This New York Design Duo Chooses Excellence Over Ego

Visibility’s Joseph Guerra and Sina Sohrab specialize in unremarkable objects that speak volumes through fluid lines and flawless forms.

Joseph Guerra and Sina Sohrab.

Humility seems all but forgotten in the age of the selfie. But for New York–based design firm Visibility, founded in 2012 by soft-spoken 27-year-olds Joseph Guerra and Sina Sohrab, making unflashy objects is their holy grail. The studio’s name—sometimes abbreviated as the flight term VSBY to signal their shared respect for engineering—encapsulates the duo’s definition of good design, which they feel should silently communicate its purpose. “You can make all kinds of statements that are unspoken,” Guerra says. “Starting a design project that wasn’t just about us meant we could focus on design itself.”

The ethos of their work—sculptural everyday objects that exude elegance and energy notwithstanding their simplicity—developed collaboratively from the start. As students at the Rhode Island School of Design, they studied with a small but eclectic cohort: Peers included artists such as Katie Stout, who was developing her playful stuffed chairs as Guerra and Sohrab were perfecting their archetypical seats. They devoured Jasper Morrison’s SuperNormal and Jun’ichirō Tanizaki’s In Praise of Shadows—books that underscored the power of quiet objects and tranquil environments—and realized that their shared idols and goals made for a fruitful partnership. (“We also realized how hard it’d be to go it alone,” Guerra says.)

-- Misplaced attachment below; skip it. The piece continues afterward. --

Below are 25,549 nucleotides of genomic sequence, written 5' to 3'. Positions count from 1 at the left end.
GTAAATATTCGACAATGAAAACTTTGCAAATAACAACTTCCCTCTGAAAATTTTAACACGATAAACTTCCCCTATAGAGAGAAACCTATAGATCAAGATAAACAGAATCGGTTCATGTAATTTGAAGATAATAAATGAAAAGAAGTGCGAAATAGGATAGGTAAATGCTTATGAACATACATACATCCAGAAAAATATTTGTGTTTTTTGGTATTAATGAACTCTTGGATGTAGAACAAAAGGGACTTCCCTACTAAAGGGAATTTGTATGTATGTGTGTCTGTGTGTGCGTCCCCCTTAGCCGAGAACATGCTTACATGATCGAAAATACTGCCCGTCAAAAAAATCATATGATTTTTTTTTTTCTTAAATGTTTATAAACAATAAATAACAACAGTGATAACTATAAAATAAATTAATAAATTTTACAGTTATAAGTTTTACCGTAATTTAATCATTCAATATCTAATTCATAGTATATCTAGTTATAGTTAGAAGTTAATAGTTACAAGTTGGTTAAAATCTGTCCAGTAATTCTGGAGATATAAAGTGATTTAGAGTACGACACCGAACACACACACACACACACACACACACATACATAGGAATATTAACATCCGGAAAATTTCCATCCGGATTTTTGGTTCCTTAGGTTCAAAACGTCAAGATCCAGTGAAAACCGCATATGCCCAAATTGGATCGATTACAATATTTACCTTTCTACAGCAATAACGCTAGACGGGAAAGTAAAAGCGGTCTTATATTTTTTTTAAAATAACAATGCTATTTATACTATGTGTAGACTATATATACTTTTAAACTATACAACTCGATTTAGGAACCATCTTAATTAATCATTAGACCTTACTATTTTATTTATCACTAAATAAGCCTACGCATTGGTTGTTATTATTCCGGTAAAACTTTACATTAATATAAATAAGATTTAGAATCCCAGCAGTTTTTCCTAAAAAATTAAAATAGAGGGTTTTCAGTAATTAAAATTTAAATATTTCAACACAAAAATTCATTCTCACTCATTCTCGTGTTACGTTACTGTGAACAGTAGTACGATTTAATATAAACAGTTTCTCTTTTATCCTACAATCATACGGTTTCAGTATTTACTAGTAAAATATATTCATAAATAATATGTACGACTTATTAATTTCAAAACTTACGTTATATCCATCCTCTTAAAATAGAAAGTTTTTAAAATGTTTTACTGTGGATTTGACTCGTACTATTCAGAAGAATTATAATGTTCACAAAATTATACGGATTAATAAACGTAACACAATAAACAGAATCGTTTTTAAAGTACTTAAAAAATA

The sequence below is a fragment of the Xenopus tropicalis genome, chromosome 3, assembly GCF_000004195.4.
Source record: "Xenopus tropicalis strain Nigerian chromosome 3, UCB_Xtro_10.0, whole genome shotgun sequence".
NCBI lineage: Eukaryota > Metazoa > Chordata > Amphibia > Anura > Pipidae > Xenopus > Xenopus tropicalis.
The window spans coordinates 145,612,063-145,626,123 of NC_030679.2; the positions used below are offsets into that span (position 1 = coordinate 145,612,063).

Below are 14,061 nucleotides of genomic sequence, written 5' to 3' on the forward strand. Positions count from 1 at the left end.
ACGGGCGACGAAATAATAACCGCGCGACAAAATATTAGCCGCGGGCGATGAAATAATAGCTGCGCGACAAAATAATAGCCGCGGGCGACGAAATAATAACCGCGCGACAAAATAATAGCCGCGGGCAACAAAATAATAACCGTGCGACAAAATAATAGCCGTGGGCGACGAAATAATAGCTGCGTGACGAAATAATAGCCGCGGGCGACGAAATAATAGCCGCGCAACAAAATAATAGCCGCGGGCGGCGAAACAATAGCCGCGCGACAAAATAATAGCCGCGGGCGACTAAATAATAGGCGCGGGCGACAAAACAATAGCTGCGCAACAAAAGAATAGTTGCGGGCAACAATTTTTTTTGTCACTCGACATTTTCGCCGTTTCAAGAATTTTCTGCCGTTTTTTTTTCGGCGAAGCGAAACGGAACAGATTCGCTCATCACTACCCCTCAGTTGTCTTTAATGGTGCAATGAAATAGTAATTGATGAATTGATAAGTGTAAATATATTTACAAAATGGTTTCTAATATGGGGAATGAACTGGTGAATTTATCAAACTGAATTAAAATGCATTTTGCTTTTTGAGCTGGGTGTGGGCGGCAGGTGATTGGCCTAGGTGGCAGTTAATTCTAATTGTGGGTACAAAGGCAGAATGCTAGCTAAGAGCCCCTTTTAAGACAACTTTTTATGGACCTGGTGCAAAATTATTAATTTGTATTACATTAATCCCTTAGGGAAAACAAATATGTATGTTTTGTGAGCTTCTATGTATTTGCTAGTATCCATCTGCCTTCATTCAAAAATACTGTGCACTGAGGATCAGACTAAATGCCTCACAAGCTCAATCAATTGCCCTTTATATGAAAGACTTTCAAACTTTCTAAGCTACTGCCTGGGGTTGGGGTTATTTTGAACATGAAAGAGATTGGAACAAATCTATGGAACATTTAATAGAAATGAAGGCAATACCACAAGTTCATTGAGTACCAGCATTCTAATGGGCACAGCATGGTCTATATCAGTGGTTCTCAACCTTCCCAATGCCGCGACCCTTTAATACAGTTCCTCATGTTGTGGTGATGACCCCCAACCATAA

Both men were reared by families who viewed objects as long-term possessions that were earned, and therefore respected. Born in Iran, Sohrab moved to the U.S. when he was 7; Guerra grew up in L.A. and Atlanta watching his entrepreneur father, a second-generation Mexican American, make purchases in the spirit of doing something meaningful with his hard-earned cash. “Our families attach a lot of sentimental value to objects,” Sohrab says. “When we design things, we hope people have that same kind of connection to them.”

Visibility’s latest work is an evolution from their initial 2014 collection, which was composed of porcelain kitchen tools, a bent-steel mirror, and a rubber-tipped wood coat stand. Launching early this year are bento box–inspired stacking trays for Normann Copenhagen, a 3D-printed steel bottle opener for Othr, and soft technical goods for a new brand cofounded by alums from Opening Ceremony and North Face. They’re also completing a to-be-announced interiors project, drawing on experience from similar work for Everlane, Away, and Thinx.

When the duo started their firm, outsourcing the production and retail to their clients made a lot of sense, a practice that continues today. Though it means fielding bizarre cold calls (like a request to design a toilet-bowl sensor), they wouldn’t have it any other way. Prior to cofounding Visibility, Guerra interned at London’s Industrial Facility (“We didn’t have to prototype all day—we designed,” he says) while Sohrab worked for lighting designer Bec Brittain, where he discovered his distaste for the self-production side of design.

Asked why industrial design is their creative outlet of choice, the guys turn matter-of-fact. “It’s a very literal way of sending things into the world,” Guerra says. “They’re just stools and bookends, but people buy them and put them into their homes. In their own way, they change the landscape.”

The Kyuzo collection for Matter Made.
Visibility’s Oaxaca Case.
All Stories